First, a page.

CBCBisphenol A linked to sterility in roundworms.

The controversial chemical bisphenol A can render roundworms sterile, kill their embryos, and damage their chromosomes, according to a new lab study. The findings are sure to re-ignite debate over the health safety of the chemical commonly known as BPA, which is widely used in such consumer products as hard plastic toys, bottles and food container linings. Geneticists at the Harvard Medical School found that in roundworms exposed to BPA, some DNA repair processes were impaired in the very cells that are essential for the formation of sperm and eggs. Exposure to the chemical also damaged chromosomal integrity and led to cell death, the authors found. While chromosomes in the control group of roundworms appeared normal, the chromosomes in the group exposed to BPA were frayed and fragmented. That led to embryo death and less fertile worms. More . . .

Nature: A warming earth could mean stronger toxicants.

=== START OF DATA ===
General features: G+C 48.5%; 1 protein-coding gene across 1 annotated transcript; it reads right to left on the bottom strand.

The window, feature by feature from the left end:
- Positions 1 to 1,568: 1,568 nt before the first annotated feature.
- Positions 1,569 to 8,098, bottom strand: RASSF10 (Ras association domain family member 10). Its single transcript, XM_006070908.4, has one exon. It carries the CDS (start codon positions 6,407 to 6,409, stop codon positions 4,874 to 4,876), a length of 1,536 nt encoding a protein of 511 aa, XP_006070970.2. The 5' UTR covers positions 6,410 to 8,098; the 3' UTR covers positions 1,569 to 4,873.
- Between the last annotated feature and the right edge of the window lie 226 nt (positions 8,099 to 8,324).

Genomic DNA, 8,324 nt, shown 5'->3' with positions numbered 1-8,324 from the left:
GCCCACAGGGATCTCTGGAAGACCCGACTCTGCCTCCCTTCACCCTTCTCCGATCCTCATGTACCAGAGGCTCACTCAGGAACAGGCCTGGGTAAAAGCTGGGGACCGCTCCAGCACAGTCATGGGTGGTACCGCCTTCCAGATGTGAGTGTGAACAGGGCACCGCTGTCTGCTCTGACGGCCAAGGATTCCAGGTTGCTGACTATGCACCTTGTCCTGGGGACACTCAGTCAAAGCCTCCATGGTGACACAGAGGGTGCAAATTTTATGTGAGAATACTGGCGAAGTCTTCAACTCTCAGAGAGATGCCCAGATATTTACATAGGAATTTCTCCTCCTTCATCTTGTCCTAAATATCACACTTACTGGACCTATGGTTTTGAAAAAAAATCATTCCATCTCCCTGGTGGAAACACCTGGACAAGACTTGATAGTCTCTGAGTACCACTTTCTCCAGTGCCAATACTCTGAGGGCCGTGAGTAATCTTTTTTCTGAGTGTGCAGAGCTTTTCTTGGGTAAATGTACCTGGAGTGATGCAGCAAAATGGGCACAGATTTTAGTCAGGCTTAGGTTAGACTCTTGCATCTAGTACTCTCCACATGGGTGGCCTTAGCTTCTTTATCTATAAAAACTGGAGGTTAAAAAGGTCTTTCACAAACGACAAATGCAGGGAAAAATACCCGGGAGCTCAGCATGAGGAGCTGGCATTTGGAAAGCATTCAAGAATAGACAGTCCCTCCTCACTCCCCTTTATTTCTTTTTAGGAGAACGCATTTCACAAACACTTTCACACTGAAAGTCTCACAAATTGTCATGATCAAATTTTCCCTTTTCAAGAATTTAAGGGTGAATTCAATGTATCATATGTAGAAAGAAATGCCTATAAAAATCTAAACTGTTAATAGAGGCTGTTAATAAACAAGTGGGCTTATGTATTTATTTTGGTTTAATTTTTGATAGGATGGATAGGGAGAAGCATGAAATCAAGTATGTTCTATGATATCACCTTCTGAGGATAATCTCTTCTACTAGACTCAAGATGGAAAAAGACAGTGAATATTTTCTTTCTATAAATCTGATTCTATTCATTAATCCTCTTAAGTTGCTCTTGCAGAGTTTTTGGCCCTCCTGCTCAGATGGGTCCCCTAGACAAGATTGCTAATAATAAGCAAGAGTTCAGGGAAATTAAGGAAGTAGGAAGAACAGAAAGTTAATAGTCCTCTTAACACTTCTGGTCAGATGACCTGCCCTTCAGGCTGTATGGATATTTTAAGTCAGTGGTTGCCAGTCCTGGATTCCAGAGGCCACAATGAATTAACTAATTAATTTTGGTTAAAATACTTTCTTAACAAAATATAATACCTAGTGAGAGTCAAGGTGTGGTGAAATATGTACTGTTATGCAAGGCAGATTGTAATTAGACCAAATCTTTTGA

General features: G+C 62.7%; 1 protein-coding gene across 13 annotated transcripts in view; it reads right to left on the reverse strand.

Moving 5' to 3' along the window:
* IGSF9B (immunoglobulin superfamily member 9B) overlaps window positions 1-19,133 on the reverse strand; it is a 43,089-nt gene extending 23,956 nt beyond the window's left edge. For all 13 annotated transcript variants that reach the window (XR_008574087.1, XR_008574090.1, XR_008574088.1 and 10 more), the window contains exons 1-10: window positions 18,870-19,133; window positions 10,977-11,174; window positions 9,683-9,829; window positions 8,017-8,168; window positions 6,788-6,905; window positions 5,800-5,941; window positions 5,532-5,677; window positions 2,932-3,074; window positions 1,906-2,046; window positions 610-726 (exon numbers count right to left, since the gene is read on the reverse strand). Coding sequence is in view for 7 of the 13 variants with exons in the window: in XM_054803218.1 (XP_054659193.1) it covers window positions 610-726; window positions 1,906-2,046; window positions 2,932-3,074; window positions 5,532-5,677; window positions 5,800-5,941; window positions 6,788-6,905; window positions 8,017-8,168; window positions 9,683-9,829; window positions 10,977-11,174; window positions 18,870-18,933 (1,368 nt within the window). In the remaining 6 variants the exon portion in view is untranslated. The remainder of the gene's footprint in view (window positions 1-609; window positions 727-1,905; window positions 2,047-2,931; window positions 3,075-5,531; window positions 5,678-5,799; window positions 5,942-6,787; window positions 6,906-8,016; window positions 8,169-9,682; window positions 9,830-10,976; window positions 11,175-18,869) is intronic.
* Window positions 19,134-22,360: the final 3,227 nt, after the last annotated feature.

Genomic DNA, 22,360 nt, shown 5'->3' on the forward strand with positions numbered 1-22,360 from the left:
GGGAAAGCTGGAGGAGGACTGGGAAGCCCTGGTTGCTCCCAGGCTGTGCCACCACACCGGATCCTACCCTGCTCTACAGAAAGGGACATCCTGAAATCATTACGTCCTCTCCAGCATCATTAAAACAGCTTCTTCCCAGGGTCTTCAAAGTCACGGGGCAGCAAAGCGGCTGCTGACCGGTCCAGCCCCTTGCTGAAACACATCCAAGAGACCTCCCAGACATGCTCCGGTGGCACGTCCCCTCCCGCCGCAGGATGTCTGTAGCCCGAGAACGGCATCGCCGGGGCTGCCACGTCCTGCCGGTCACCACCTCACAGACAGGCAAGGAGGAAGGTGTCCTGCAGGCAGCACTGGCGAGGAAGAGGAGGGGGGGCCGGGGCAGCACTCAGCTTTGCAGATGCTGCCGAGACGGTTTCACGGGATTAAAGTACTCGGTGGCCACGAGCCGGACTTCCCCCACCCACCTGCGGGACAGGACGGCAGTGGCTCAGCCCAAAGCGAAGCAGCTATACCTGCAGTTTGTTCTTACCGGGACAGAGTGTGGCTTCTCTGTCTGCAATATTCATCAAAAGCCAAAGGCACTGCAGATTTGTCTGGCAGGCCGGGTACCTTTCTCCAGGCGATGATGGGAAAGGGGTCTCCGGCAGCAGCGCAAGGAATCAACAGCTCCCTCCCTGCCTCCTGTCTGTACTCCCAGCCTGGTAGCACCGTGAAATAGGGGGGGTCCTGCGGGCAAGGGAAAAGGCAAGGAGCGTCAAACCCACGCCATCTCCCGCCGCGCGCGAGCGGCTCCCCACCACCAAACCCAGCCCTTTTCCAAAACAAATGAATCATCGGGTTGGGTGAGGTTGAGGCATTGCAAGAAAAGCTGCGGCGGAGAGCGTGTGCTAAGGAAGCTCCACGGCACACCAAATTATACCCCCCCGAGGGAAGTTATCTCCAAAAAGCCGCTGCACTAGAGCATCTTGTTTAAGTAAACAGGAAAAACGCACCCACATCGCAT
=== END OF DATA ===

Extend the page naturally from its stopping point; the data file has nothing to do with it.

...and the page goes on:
Global warming may be making pesticide residues, heavy metals and household chemicals more dangerous to fish, wildlife and, ultimately, humans, scientists warn. At the North American branch of the Society of Environmental Toxicology and Chemistry’s 31st annual meeting in Portland, Oregon, on 8 November, environmental chemists warned that complex interactions between chemistry and climate change might be making chemicals more toxic and the environment more susceptible to damage. For example, Erin Mann, a PhD student studying environmental chemistry at the University of Toronto in Scarborough, Canada, said that melting sea ice in the Arctic Ocean exposes more seawater to the atmosphere, which may make it easier for toxic chemicals in arctic waters to escape into the air. “So global warming could produce more air pollution in the arctic,” she said. More . . .

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